So “Like Crazy:” when you first met with Drake, what attracted you to the project?

I’d known about Drake for a couple years because his producer, Jonathan Schwartz, and I have been friends for a while. He would tell me about their last movie, “Douchebag,” how they were going to go out in a car for two weeks and make an improv movie for no money. I very strongly believe in the freedom to do that, to make movies for no money with whatever technology is available. So when Drake had this project, the idea of doing an improv film at that level in that way felt really inspiring to me. I always thought it was kind of a blessing for an actor to get to improvise a drama. So Drake and I connected over all these things, our ideas about what you could accomplish in independent cinema and also this idea of improv.

Have you done a lot of improv before this film?

No, the only thing that I’d done that was improv was an episode of “Curb Your Enthusiasm” when I was 13. That’s similar in some ways but different in a lot of other ways.

When you started working on the film were there any big things you brought to the character that weren’t on the page? Besides all of the dialogue, obviously.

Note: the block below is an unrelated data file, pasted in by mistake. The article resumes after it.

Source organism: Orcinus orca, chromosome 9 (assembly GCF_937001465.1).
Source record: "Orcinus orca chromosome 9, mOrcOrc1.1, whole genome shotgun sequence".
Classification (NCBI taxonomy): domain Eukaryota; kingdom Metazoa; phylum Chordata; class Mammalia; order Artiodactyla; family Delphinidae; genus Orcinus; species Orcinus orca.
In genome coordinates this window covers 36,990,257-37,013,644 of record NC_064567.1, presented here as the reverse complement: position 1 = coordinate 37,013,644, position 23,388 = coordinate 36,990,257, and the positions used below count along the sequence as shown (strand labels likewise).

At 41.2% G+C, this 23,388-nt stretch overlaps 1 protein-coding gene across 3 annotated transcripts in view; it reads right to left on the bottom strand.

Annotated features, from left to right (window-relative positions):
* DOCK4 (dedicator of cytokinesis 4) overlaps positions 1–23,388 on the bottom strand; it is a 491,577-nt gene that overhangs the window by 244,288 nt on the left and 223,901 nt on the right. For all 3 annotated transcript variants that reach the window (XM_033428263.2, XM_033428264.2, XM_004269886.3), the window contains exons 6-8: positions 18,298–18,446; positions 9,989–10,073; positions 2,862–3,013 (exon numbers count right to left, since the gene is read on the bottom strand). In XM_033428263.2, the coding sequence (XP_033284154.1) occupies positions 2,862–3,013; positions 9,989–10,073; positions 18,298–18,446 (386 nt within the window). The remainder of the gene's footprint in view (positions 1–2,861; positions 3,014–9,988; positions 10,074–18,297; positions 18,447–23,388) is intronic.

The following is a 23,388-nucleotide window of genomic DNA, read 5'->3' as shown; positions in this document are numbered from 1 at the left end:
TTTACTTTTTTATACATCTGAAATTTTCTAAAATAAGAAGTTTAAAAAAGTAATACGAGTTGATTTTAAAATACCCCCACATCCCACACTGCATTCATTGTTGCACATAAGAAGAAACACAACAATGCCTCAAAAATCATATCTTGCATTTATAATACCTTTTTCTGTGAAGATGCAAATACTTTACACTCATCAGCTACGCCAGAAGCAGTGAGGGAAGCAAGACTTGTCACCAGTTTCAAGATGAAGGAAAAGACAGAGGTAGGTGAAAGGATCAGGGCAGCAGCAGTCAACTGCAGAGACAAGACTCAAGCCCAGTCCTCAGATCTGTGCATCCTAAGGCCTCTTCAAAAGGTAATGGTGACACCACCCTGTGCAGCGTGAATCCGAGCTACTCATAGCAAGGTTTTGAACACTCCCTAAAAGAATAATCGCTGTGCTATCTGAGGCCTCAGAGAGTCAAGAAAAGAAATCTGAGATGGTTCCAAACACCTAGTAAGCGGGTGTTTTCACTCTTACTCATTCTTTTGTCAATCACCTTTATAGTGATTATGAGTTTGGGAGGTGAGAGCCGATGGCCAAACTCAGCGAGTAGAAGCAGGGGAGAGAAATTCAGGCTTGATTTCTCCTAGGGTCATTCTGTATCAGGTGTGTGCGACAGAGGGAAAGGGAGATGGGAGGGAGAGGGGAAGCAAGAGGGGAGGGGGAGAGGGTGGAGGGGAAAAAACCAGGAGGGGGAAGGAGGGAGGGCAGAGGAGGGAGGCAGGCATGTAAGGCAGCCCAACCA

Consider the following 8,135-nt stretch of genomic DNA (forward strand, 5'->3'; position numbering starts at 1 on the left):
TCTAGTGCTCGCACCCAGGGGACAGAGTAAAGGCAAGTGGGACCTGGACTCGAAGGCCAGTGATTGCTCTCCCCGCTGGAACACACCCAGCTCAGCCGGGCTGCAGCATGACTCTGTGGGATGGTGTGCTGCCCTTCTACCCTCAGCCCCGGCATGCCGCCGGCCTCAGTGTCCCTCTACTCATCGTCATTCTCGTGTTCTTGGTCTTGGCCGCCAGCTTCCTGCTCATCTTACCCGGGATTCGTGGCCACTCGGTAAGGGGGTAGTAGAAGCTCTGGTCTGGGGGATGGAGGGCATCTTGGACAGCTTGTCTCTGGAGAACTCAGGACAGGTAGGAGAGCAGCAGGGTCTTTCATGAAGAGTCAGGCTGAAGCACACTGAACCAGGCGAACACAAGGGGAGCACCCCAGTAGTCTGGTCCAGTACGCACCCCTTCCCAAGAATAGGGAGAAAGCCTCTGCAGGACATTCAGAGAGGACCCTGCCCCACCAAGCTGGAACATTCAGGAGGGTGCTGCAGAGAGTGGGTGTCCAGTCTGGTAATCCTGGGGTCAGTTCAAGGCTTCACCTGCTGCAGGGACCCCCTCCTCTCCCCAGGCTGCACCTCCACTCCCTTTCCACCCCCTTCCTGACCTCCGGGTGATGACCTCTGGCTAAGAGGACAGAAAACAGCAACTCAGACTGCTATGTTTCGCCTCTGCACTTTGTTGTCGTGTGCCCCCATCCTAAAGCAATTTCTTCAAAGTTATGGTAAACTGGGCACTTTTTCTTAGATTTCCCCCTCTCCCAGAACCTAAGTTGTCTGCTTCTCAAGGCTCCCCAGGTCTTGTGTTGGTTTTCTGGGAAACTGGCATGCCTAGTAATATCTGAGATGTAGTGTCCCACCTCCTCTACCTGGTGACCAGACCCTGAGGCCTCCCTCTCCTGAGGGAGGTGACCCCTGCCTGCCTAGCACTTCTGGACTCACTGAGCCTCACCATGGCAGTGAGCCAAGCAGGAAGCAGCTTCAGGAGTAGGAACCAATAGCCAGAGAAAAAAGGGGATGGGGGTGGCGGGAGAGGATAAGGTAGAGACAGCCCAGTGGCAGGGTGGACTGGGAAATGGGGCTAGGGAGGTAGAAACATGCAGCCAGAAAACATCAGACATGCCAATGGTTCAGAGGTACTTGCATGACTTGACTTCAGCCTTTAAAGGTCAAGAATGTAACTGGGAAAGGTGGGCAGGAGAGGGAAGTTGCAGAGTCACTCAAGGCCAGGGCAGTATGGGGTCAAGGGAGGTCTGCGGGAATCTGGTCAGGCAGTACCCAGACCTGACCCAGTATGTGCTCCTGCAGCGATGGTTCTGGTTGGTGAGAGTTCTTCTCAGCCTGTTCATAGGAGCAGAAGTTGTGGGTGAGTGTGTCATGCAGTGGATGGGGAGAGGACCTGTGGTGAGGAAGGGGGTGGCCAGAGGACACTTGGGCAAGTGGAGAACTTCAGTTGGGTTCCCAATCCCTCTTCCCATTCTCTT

I had no idea who Jacob was until I met Dakota, the furniture designer who built all the chairs in the film. He really was Jacob; he has a very powerful presence without saying very much and he’s very committed to this idea of permanence and being connected to these chairs he’s creating and the people they’re for. When I heard that, it really spoke volumes about our story, which is all about connections and the way they get destroyed by time. Before Jacob met Anna he was really obsessed with his art. Then he met her and she was the first person he opened up to; the tragedy is that the first person he’s actually willing to open up to he loses. That whole idea and backstory was in the script, but it was really developed through conversations with Dakota and then in my own thinking.

As a viewer, when I hear the word “improv,” the sort of acting that comes to mind is usually very talkative. But as you mentioned, Jacob doesn’t say much. How much of the challenge of the improvisation was finding the balance between silence and speech? You’re improvising, but you’re also improvising silence.

It’s funny. The first time Felicity and I got together, our first instinct was to just talk all over each other, because that felt like what people do when they’re having a conversation. On any other film, silences are where the editors start cutting. That’s a thing I’ve heard on many projects: “You need to keep the tempo up or they’re going to start cutting away.” Maybe silence is something we’re uncomfortable with as a culture, I don’t know.